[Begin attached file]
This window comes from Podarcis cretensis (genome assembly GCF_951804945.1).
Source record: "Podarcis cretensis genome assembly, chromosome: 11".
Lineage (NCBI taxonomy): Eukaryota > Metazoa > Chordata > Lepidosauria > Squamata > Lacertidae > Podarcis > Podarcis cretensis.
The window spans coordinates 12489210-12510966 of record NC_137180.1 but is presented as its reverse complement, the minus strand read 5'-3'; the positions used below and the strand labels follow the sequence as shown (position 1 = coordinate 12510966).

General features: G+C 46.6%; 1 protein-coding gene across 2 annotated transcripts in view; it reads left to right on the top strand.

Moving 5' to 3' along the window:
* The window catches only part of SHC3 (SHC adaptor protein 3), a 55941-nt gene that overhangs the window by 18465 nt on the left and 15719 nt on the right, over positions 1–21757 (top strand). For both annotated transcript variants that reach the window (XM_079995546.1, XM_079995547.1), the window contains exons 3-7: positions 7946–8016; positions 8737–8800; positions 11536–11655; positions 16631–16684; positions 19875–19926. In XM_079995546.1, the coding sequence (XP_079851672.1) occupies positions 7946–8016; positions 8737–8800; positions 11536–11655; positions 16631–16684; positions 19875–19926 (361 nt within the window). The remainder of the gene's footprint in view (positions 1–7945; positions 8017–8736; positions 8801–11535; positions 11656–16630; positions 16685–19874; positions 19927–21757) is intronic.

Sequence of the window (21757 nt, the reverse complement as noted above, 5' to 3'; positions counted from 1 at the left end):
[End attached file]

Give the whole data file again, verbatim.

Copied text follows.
This window comes from Podarcis cretensis (genome assembly GCF_951804945.1).
Source record: "Podarcis cretensis genome assembly, chromosome: 11".
Lineage (NCBI taxonomy): Eukaryota > Metazoa > Chordata > Lepidosauria > Squamata > Lacertidae > Podarcis > Podarcis cretensis.
The window spans coordinates 12489210-12510966 of record NC_137180.1 but is presented as its reverse complement, the minus strand read 5'-3'; the positions used below and the strand labels follow the sequence as shown (position 1 = coordinate 12510966).

General features: G+C 46.6%; 1 protein-coding gene across 2 annotated transcripts in view; it reads left to right on the top strand.

Moving 5' to 3' along the window:
* The window catches only part of SHC3 (SHC adaptor protein 3), a 55941-nt gene that overhangs the window by 18465 nt on the left and 15719 nt on the right, over positions 1–21757 (top strand). For both annotated transcript variants that reach the window (XM_079995546.1, XM_079995547.1), the window contains exons 3-7: positions 7946–8016; positions 8737–8800; positions 11536–11655; positions 16631–16684; positions 19875–19926. In XM_079995546.1, the coding sequence (XP_079851672.1) occupies positions 7946–8016; positions 8737–8800; positions 11536–11655; positions 16631–16684; positions 19875–19926 (361 nt within the window). The remainder of the gene's footprint in view (positions 1–7945; positions 8017–8736; positions 8801–11535; positions 11656–16630; positions 16685–19874; positions 19927–21757) is intronic.

Sequence of the window (21757 nt, the reverse complement as noted above, 5' to 3'; positions counted from 1 at the left end):